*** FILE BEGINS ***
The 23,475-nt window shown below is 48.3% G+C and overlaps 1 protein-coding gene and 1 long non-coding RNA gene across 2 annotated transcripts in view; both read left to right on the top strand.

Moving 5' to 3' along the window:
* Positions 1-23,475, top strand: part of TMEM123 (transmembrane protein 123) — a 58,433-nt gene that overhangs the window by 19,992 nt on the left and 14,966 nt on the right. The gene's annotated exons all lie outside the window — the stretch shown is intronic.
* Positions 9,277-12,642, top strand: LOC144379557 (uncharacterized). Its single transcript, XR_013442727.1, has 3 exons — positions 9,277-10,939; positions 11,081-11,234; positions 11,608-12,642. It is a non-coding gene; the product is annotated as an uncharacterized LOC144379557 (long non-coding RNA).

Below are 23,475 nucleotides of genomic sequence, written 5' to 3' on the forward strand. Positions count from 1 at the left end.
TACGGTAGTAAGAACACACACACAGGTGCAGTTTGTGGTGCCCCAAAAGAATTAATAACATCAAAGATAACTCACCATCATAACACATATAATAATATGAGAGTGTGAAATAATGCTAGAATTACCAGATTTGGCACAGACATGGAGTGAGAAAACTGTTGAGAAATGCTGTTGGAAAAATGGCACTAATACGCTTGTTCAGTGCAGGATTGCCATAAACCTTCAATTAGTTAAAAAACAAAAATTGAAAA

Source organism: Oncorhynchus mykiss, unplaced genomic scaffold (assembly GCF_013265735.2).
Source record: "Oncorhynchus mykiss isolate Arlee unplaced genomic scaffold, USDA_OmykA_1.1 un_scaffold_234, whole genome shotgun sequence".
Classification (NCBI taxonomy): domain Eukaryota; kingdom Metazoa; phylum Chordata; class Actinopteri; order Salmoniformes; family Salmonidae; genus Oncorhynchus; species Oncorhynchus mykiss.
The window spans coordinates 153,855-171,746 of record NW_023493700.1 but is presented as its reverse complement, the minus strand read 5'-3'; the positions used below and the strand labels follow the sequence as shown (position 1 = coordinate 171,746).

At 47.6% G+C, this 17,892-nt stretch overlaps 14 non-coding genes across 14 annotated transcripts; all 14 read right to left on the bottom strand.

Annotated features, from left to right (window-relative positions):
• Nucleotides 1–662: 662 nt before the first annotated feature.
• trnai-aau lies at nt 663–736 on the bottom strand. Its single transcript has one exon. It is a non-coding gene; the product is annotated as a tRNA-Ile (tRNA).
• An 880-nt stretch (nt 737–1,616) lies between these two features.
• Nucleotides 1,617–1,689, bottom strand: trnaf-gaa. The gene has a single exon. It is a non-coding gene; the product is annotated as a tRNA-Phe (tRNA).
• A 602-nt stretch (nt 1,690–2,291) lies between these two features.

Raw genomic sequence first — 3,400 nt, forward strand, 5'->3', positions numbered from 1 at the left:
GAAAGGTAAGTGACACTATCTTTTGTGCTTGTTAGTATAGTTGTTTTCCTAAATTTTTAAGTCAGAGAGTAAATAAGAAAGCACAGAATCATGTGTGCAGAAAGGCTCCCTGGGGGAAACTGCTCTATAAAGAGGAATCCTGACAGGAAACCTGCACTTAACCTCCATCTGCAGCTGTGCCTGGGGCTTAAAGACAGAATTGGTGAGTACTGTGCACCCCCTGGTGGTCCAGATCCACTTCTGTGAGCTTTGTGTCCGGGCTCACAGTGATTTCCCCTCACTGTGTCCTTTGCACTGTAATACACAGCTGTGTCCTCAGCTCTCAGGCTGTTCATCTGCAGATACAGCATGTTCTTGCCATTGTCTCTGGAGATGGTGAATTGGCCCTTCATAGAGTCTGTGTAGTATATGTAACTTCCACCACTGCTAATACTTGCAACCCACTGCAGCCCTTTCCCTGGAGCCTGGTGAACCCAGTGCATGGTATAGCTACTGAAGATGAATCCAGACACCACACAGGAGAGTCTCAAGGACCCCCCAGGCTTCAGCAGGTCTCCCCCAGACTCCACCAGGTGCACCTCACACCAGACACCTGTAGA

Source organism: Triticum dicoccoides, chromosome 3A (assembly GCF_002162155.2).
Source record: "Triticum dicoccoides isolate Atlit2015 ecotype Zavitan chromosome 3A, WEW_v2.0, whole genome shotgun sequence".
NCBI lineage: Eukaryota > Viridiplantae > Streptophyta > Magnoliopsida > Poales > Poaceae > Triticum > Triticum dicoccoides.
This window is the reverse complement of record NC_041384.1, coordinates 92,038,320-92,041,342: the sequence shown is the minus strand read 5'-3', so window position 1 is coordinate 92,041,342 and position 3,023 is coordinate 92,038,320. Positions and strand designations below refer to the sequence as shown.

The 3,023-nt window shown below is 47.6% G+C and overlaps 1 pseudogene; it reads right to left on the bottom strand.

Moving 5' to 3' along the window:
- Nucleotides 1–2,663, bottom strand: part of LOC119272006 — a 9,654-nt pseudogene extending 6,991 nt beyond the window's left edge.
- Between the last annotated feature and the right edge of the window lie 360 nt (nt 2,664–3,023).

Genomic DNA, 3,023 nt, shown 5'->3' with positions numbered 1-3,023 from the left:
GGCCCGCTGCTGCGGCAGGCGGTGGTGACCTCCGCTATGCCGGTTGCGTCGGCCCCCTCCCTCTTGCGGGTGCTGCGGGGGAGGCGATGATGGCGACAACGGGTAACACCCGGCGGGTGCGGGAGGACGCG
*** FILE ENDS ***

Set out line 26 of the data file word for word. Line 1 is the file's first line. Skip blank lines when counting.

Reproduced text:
- Nucleotides 1–2,663, bottom strand: part of LOC119272006 — a 9,654-nt pseudogene extending 6,991 nt beyond the window's left edge.